With 267,000 square miles of amazing opportunities and unforgettable destinations, an RV visit to Texas is always exciting.
Our Texas RV Travel Bucket List continues.
San Antonio River Walk
The famed San Antonio River Walk is 2½ miles of beautifully landscaped waterfront with hotels, restaurants, nightclubs, and shopping and is one of the main tourist attractions in the state of Texas. Historically, the waterway was used by Spanish explorers to provide water to their missions. In 1929, Robert H.H. Hugman submitted his design plans to turn the area into a beautiful urban park with apartments, dining, shopping, and boat rides.
Since 1938 the River Walk has been a hub of culture for San Antonio. You can learn about San Antonio’s history aboard a river cruise, people watch as you enjoy delicious food on many of the restaurant’s outdoor patios and simply enjoy this beautiful piece of the Lone Star State.
The World Birding Center (WBC)
The World Birding Center (WBC) is a network of nine unique birding sites in the Lower Rio Grande Valley along a 120-mile corridor following the Rio Grande from Roma to South Padre Island.
The mission of the WBC is to protect native habitat while increasing the understanding and appreciation of birds and wildlife.
Drive through subtropical Texas to share the borderlands mix of Texan and Mexican heritage, and take time to look for any of the more than 500 bird species that have been documented in the region.
Three Texas state parks are part of the WBC. They contribute to the Valley’s reputation as a nature destination where visitors come from around the world. Like us, many stay for months at a time, to enjoy the climate, culture, and access to hundreds of species of winged creatures.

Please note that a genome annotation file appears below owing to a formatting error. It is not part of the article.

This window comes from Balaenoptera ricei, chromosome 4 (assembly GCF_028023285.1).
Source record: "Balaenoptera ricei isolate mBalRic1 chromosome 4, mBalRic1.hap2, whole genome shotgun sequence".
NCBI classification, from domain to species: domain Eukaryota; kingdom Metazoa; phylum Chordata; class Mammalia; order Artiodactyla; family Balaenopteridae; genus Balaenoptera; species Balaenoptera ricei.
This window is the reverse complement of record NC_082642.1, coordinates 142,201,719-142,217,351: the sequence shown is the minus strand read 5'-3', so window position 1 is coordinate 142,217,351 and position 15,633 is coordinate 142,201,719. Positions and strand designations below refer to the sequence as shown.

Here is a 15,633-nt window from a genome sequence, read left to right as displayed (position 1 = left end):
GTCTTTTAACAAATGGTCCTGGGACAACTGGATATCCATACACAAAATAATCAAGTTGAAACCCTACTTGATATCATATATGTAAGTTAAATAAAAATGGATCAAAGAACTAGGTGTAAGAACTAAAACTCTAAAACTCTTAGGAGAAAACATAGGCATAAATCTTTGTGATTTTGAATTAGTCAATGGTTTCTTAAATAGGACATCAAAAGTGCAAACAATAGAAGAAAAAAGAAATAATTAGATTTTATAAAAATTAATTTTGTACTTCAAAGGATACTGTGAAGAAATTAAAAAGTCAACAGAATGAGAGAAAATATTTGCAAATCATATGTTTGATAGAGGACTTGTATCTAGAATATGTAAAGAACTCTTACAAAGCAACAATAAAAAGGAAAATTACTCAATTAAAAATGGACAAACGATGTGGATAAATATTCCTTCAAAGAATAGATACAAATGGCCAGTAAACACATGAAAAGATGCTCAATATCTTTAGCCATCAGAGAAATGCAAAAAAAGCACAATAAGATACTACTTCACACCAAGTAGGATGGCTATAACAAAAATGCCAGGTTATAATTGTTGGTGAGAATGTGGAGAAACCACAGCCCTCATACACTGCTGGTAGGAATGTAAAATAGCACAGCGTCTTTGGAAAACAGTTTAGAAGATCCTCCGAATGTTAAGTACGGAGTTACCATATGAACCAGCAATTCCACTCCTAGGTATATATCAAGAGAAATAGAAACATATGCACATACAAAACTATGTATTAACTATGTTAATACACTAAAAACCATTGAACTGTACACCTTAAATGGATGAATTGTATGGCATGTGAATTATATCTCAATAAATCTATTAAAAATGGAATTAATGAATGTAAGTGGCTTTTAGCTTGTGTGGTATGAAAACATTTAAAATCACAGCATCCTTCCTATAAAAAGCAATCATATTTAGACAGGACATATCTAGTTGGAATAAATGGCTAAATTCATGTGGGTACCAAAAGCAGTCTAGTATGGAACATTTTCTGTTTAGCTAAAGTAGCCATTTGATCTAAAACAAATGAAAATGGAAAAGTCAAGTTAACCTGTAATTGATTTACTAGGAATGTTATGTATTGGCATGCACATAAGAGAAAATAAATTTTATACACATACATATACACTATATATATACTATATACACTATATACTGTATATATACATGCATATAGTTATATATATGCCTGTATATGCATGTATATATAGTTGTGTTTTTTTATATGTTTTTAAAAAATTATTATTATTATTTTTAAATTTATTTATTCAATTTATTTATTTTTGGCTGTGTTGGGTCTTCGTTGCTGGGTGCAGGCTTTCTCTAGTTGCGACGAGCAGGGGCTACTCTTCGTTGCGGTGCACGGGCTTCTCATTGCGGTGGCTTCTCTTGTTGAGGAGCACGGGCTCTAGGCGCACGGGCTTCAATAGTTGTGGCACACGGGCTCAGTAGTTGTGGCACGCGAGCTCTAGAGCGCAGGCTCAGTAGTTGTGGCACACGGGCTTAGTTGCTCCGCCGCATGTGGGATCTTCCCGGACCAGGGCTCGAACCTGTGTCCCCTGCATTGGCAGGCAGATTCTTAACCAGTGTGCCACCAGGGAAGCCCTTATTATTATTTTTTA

The WBC’s network of nine nature sites includes Roma Bluffs, Bentsen-Rio Grande Valley State Park, Quinta Mazatlan, Old Hidalgo Pumphouse, Edinburg Scenic Wetlands, Estero Llano Grande State Park, Harlingen Arroyo Colorado, Resaca de la Palma State Park, and South Padre Island Birding and Nature Center.
One of the oldest cities in Texas and a major port, Galveston sits on a barrier island two miles offshore, surrounded by 32 miles of sandy beaches, numerous attractions, and one of the largest and best-preserved concentrations of Victorian architecture in the United States.
Once known as “the Wall Street of the Southwest,” Galveston later became the site of the worst natural disaster in U.S. history.
But the Hurricane of 1900 changed everything. Galveston’s prosperity suddenly came to a halt on September 8, 1900, when the deadliest natural disaster in United States history hit Galveston Island.
The centerpiece of today’s city is the Victorian restoration, in which many neighborhoods have been restored to their 19th-century splendor.
Galveston boasts four districts on the National Register of Historic Places: The Strand National Historic Landmark District, East End National Historic Landmark District, Silk Stocking District, and Central Business District. Galveston is home to three National Historic Landmarks: Tall Ship Elissa, East End, and The Strand. There are approximately 1,500 historic buildings on the National Register of Historic Places.
One of the most popular of these landmark districts is The Strand National Historic Landmark District, formerly known as “Wall Street of the Southwest” and now home to more than 100 shops, antique stores, restaurants, and art galleries. The Strand has one of the largest and best-preserved concentrations of Victorian, iron-front commercial architecture in the United States.
Today, this barrier island city, situated approximately 40 miles southeast of Houston, is a living history adventure.